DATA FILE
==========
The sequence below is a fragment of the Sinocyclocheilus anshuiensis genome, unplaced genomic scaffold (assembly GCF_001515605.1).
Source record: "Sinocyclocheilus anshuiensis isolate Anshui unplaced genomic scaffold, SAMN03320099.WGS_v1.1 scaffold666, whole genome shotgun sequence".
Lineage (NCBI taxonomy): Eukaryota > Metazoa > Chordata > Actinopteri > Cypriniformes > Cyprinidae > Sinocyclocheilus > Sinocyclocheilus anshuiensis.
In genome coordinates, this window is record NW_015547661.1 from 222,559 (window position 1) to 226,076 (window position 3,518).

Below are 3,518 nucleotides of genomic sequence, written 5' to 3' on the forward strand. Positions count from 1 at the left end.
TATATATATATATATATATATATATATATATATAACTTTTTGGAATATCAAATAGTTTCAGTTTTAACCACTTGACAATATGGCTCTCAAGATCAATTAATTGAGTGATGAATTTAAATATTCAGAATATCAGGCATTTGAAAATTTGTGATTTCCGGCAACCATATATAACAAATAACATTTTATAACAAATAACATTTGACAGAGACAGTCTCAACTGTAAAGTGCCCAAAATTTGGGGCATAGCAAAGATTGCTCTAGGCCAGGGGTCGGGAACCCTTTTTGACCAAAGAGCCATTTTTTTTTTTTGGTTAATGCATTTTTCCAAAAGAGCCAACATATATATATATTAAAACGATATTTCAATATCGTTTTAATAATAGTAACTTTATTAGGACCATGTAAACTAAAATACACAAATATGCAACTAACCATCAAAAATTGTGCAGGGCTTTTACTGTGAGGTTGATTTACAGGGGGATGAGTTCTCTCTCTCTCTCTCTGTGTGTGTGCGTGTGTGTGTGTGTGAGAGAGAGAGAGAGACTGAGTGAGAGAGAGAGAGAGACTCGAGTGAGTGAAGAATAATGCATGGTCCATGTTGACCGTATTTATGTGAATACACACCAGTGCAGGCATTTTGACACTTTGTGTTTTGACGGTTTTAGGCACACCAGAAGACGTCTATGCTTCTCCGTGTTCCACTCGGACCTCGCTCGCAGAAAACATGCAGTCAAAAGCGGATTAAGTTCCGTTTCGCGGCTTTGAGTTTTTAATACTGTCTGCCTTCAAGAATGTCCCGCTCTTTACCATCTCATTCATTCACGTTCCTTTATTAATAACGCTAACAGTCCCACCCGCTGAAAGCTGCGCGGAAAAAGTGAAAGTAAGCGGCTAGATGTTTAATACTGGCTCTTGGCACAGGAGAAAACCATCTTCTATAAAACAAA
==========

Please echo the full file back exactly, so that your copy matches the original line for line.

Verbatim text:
The sequence below is a fragment of the Sinocyclocheilus anshuiensis genome, unplaced genomic scaffold (assembly GCF_001515605.1).
Source record: "Sinocyclocheilus anshuiensis isolate Anshui unplaced genomic scaffold, SAMN03320099.WGS_v1.1 scaffold666, whole genome shotgun sequence".
Lineage (NCBI taxonomy): Eukaryota > Metazoa > Chordata > Actinopteri > Cypriniformes > Cyprinidae > Sinocyclocheilus > Sinocyclocheilus anshuiensis.
In genome coordinates, this window is record NW_015547661.1 from 222,559 (window position 1) to 226,076 (window position 3,518).

Below are 3,518 nucleotides of genomic sequence, written 5' to 3' on the forward strand. Positions count from 1 at the left end.
TATATATATATATATATATATATATATATATATAACTTTTTGGAATATCAAATAGTTTCAGTTTTAACCACTTGACAATATGGCTCTCAAGATCAATTAATTGAGTGATGAATTTAAATATTCAGAATATCAGGCATTTGAAAATTTGTGATTTCCGGCAACCATATATAACAAATAACATTTTATAACAAATAACATTTGACAGAGACAGTCTCAACTGTAAAGTGCCCAAAATTTGGGGCATAGCAAAGATTGCTCTAGGCCAGGGGTCGGGAACCCTTTTTGACCAAAGAGCCATTTTTTTTTTTTGGTTAATGCATTTTTCCAAAAGAGCCAACATATATATATATTAAAACGATATTTCAATATCGTTTTAATAATAGTAACTTTATTAGGACCATGTAAACTAAAATACACAAATATGCAACTAACCATCAAAAATTGTGCAGGGCTTTTACTGTGAGGTTGATTTACAGGGGGATGAGTTCTCTCTCTCTCTCTCTGTGTGTGTGCGTGTGTGTGTGTGTGAGAGAGAGAGAGAGACTGAGTGAGAGAGAGAGAGAGACTCGAGTGAGTGAAGAATAATGCATGGTCCATGTTGACCGTATTTATGTGAATACACACCAGTGCAGGCATTTTGACACTTTGTGTTTTGACGGTTTTAGGCACACCAGAAGACGTCTATGCTTCTCCGTGTTCCACTCGGACCTCGCTCGCAGAAAACATGCAGTCAAAAGCGGATTAAGTTCCGTTTCGCGGCTTTGAGTTTTTAATACTGTCTGCCTTCAAGAATGTCCCGCTCTTTACCATCTCATTCATTCACGTTCCTTTATTAATAACGCTAACAGTCCCACCCGCTGAAAGCTGCGCGGAAAAAGTGAAAGTAAGCGGCTAGATGTTTAATACTGGCTCTTGGCACAGGAGAAAACCATCTTCTATAAAACAAA